Friday, 26 October 2012
Thursday, 25 October 2012
A library for those who can't or don't have the ability to read, since the surface, the texture, and color of every single block of wood tells a dramatic story of time and place, worthy of a novel. The colors will also deepen or lighten with age, an organic process depending on light and climate conditions. What you see today is most certainly not what you will get in the future. The process and beauty of aging will come to the foreground as history will continue to narrate these works.
A note on Titles: Each piece carries the name of an author or literary character. This titling convention is a nod to the artist's upbringing in Sweden and the ubiquitous IKEA book shelf 'Billy'. In contrast to this mass-produced bookcase the works here are unique and ring with associations to their individual names: UMBERTO (Eco - Italian semiotician, essayist, philosopher, literary critic, and novelist). UGO (Volli - Italian semiotician who published in Eco's Versus: Quaderni di studi semiotici). ASTRID (Lindgren - Swedish children's book author). ERICH (Kaestner - German children's book author) EMIL (of Kaestner's stories) & IDA (of Lindgren's stories).
Wednesday, 24 October 2012
Rivolta is a transformable bench and library designed for open spaces like waiting rooms or libraries. The materials i used are wood and a special treated foam cutted out with a cnc machine. By moving the foam parts you can create new sitting or lying positions. Raphael Di Biase
Tuesday, 23 October 2012
Monday, 22 October 2012
"There’s been no shortage of coverage and worry about how publishing industry sturm und drang is affecting readers, authors and publishers. But what about bookshelves -- how does the decline of the physical book and rise of e-readers affect how bookcases are made, marketed and used in our homes?"
Friday, 19 October 2012
An object defined by creating a surface at the height of the knee, at the ideal angle for sitting. Similar to the old style of carrying books with a strap, this object can be host to a personal library. Reclaimed pine beam, paint, nylon strap Photography: Mikey Tnasuttimonkol Model: Haelim Paek
Thursday, 18 October 2012
A pop-up shop dedicated to Starbucks' espresso drinks, in which visitors can learn more about drinks like lattes, cappuccinos and cafe mochas. We designed the space to be like a library, with bookshelves. On the shelves, we positioned books with covers in nine different colors. Each color of book corresponds to a different espresso drink.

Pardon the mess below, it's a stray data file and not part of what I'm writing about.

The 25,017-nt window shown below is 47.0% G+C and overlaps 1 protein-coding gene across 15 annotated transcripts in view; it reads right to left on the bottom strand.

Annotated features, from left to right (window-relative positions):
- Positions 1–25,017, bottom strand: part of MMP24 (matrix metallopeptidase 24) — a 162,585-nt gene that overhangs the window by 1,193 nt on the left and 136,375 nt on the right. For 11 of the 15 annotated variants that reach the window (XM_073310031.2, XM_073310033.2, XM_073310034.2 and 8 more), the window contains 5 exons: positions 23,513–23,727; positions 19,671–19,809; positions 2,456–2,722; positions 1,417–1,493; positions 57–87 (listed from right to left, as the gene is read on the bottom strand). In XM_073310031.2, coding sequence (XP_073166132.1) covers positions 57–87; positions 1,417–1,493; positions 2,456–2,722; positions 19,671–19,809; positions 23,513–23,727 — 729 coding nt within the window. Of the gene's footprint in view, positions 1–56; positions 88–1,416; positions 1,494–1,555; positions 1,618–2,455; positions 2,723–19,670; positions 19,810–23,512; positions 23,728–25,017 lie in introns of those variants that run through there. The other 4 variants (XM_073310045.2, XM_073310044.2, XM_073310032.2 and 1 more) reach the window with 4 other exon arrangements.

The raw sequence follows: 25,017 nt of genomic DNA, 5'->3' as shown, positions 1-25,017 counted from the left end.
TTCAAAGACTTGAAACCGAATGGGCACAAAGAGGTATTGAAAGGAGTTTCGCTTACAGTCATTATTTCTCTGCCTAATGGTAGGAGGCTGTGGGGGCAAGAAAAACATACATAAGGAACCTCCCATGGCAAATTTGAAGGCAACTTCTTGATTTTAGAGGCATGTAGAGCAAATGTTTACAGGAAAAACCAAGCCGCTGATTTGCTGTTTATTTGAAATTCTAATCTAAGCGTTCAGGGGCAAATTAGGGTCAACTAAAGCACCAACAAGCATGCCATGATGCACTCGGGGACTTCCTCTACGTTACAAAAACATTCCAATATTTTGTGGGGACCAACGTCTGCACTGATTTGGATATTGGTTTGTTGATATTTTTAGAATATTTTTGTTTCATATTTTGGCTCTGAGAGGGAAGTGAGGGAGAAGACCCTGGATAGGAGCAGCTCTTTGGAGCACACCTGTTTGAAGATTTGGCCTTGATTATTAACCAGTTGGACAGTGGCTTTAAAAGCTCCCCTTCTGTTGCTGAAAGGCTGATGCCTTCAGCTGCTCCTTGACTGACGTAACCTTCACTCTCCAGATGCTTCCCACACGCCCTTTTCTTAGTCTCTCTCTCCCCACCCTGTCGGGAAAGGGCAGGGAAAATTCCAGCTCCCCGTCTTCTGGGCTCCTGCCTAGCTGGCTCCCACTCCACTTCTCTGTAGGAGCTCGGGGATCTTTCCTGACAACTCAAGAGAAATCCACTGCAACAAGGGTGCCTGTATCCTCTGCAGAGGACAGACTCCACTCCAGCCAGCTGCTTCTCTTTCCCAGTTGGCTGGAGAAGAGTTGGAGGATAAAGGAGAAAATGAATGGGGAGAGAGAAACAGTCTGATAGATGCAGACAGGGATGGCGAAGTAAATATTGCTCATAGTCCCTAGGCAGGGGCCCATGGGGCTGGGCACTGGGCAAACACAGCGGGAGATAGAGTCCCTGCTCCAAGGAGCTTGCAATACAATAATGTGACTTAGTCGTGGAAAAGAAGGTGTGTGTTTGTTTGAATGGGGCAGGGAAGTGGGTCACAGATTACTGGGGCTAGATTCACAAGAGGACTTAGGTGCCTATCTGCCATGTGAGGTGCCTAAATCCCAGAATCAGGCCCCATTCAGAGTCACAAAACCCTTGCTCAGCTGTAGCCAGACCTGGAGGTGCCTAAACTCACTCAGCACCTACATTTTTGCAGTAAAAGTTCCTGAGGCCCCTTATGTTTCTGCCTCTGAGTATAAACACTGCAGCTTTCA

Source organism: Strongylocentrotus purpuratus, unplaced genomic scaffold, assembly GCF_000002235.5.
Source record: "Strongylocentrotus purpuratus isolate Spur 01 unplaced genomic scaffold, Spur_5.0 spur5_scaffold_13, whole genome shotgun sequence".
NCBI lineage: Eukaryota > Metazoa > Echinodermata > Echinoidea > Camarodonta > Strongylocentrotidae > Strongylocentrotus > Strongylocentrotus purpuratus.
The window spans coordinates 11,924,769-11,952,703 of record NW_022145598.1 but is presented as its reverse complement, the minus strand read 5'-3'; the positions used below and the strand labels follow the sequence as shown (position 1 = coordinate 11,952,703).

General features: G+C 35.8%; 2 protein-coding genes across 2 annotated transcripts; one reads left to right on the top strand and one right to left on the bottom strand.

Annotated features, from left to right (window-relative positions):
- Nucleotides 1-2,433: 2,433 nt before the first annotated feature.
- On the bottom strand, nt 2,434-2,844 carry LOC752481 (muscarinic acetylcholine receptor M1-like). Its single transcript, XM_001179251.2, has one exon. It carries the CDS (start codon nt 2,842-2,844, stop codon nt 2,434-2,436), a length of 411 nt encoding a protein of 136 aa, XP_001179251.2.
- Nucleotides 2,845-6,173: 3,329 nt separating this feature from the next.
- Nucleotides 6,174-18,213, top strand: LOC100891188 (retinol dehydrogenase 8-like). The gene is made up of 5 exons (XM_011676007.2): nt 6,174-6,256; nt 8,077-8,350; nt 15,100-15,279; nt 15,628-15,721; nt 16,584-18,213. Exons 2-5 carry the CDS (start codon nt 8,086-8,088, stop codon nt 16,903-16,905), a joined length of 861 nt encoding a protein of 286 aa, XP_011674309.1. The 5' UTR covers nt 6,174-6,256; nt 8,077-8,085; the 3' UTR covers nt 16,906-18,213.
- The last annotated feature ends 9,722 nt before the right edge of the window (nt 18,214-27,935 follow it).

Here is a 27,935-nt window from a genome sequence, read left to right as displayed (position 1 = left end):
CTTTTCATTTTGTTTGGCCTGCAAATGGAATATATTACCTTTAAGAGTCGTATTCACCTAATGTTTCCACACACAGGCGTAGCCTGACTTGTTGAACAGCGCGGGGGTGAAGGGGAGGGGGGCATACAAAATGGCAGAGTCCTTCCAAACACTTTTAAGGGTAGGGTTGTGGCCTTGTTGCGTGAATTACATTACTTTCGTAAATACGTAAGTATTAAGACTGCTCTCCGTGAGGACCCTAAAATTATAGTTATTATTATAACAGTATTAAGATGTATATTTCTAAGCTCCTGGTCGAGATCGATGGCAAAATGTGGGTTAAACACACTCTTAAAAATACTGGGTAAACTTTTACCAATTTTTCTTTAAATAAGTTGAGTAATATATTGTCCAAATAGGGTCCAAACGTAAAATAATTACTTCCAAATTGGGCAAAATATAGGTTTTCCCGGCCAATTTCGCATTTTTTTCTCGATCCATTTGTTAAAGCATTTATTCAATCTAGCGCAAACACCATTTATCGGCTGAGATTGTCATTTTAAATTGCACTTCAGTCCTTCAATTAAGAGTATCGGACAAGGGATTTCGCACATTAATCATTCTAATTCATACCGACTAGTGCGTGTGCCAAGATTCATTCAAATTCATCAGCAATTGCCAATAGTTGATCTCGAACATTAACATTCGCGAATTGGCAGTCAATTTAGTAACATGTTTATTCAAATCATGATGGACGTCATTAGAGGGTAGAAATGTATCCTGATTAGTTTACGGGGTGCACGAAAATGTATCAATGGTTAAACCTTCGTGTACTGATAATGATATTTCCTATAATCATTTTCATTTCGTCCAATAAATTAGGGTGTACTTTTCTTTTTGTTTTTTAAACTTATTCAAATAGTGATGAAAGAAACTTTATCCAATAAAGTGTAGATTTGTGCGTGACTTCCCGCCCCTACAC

Visitors can stroll around the space, freely pulling books off the shelves to read and choose the drink that best suits them. At the counter, visitors can trade the book for an actual espresso drink, but retain the book cover which tells them about the drink they have chosen, to use as a book cover, as they like. The reverse side of the book cover has been punched into a tall or short size tumbler insert, which can be used in a Starbucks Create Your Own Tumbler.
The 'library' invites visitors to choose an espresso drink as they would a book, and verse themselves in espresso drinks as though quietly entering into a fictional world. Books and coffee are both important parts of everyday life, so we created a link between favorite books and favorite coffees. Nendo (Photos by Daici Ano)
Wednesday, 17 October 2012
There are two distinct inspirational tributaries for the piece – the Dutch cubistic modernism of the Mondrian and Rietveld, and the casework/base relationship in many Chinese and Japanese pieces from the past. The oversized base on which the case work sits refers to this. This is made of steel. The faces to the shelves are covered in steel fascia as well.